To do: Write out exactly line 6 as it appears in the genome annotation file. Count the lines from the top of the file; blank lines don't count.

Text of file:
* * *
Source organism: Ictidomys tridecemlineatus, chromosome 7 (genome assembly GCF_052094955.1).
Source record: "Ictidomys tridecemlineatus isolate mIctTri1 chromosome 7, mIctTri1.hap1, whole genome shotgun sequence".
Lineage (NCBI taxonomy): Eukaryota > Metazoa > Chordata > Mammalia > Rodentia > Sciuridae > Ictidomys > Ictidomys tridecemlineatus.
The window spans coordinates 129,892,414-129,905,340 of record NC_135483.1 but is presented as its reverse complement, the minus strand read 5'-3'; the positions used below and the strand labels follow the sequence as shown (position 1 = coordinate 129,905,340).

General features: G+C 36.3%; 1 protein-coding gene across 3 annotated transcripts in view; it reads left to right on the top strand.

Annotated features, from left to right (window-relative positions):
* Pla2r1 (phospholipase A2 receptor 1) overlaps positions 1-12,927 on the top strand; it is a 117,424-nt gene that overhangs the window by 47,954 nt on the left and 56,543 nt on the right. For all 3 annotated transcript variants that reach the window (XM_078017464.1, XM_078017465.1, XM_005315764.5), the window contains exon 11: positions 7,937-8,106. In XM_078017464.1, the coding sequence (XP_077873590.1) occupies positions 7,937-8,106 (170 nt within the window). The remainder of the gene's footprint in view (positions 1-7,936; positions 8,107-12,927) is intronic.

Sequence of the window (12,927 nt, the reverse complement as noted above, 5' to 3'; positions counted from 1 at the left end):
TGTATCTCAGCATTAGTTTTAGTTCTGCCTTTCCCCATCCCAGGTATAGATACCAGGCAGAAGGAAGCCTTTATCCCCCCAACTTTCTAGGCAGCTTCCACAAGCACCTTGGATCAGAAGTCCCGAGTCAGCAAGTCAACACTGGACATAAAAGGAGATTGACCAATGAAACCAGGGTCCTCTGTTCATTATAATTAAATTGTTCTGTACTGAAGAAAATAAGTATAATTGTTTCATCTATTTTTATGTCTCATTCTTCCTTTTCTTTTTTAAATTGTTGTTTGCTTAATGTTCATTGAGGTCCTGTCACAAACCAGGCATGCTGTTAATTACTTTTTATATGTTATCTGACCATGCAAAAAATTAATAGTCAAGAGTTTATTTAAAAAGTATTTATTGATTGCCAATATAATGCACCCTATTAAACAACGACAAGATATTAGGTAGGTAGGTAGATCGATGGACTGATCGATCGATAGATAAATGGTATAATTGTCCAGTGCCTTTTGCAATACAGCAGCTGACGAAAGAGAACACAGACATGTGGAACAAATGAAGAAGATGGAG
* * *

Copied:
Annotated features, from left to right (window-relative positions):